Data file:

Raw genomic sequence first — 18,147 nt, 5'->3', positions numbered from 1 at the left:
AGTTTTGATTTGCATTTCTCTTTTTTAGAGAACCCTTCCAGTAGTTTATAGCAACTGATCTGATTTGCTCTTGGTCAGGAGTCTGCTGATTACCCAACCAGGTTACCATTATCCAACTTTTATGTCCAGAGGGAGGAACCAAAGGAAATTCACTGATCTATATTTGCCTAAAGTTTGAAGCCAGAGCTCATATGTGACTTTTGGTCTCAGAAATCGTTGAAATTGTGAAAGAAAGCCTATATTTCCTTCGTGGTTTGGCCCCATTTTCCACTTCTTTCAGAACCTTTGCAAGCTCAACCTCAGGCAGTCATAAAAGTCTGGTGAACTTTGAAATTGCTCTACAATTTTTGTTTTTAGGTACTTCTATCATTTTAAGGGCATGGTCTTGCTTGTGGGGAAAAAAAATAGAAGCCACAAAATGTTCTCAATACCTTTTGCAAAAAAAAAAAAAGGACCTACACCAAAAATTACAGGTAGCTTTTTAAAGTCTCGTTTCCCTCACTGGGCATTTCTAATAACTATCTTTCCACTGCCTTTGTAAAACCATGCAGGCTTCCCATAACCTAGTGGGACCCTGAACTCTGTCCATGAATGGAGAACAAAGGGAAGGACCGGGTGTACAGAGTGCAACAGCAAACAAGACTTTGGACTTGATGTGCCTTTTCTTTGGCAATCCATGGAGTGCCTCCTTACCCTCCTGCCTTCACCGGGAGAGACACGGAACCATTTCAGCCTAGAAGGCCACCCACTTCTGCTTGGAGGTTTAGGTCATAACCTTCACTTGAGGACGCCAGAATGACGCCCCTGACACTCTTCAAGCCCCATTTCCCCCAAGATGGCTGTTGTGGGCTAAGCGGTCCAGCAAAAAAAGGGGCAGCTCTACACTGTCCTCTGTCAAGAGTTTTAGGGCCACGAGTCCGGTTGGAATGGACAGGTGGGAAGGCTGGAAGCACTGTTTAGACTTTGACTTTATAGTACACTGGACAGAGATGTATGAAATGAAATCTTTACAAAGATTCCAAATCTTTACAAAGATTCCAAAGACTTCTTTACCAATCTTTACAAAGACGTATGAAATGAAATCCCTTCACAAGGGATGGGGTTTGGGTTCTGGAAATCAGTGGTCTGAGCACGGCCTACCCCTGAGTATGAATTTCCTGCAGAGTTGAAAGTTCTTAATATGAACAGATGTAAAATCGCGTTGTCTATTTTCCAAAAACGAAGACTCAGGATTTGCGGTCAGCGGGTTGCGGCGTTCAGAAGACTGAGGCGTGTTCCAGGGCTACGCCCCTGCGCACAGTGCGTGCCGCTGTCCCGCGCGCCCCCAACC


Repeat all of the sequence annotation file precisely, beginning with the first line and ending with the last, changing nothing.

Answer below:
Raw genomic sequence first — 18,147 nt, 5'->3', positions numbered from 1 at the left:
AGTTTTGATTTGCATTTCTCTTTTTTAGAGAACCCTTCCAGTAGTTTATAGCAACTGATCTGATTTGCTCTTGGTCAGGAGTCTGCTGATTACCCAACCAGGTTACCATTATCCAACTTTTATGTCCAGAGGGAGGAACCAAAGGAAATTCACTGATCTATATTTGCCTAAAGTTTGAAGCCAGAGCTCATATGTGACTTTTGGTCTCAGAAATCGTTGAAATTGTGAAAGAAAGCCTATATTTCCTTCGTGGTTTGGCCCCATTTTCCACTTCTTTCAGAACCTTTGCAAGCTCAACCTCAGGCAGTCATAAAAGTCTGGTGAACTTTGAAATTGCTCTACAATTTTTGTTTTTAGGTACTTCTATCATTTTAAGGGCATGGTCTTGCTTGTGGGGAAAAAAAATAGAAGCCACAAAATGTTCTCAATACCTTTTGCAAAAAAAAAAAAAGGACCTACACCAAAAATTACAGGTAGCTTTTTAAAGTCTCGTTTCCCTCACTGGGCATTTCTAATAACTATCTTTCCACTGCCTTTGTAAAACCATGCAGGCTTCCCATAACCTAGTGGGACCCTGAACTCTGTCCATGAATGGAGAACAAAGGGAAGGACCGGGTGTACAGAGTGCAACAGCAAACAAGACTTTGGACTTGATGTGCCTTTTCTTTGGCAATCCATGGAGTGCCTCCTTACCCTCCTGCCTTCACCGGGAGAGACACGGAACCATTTCAGCCTAGAAGGCCACCCACTTCTGCTTGGAGGTTTAGGTCATAACCTTCACTTGAGGACGCCAGAATGACGCCCCTGACACTCTTCAAGCCCCATTTCCCCCAAGATGGCTGTTGTGGGCTAAGCGGTCCAGCAAAAAAAGGGGCAGCTCTACACTGTCCTCTGTCAAGAGTTTTAGGGCCACGAGTCCGGTTGGAATGGACAGGTGGGAAGGCTGGAAGCACTGTTTAGACTTTGACTTTATAGTACACTGGACAGAGATGTATGAAATGAAATCTTTACAAAGATTCCAAATCTTTACAAAGATTCCAAAGACTTCTTTACCAATCTTTACAAAGACGTATGAAATGAAATCCCTTCACAAGGGATGGGGTTTGGGTTCTGGAAATCAGTGGTCTGAGCACGGCCTACCCCTGAGTATGAATTTCCTGCAGAGTTGAAAGTTCTTAATATGAACAGATGTAAAATCGCGTTGTCTATTTTCCAAAAACGAAGACTCAGGATTTGCGGTCAGCGGGTTGCGGCGTTCAGAAGACTGAGGCGTGTTCCAGGGCTACGCCCCTGCGCACAGTGCGTGCCGCTGTCCCGCGCGCCCCCAACC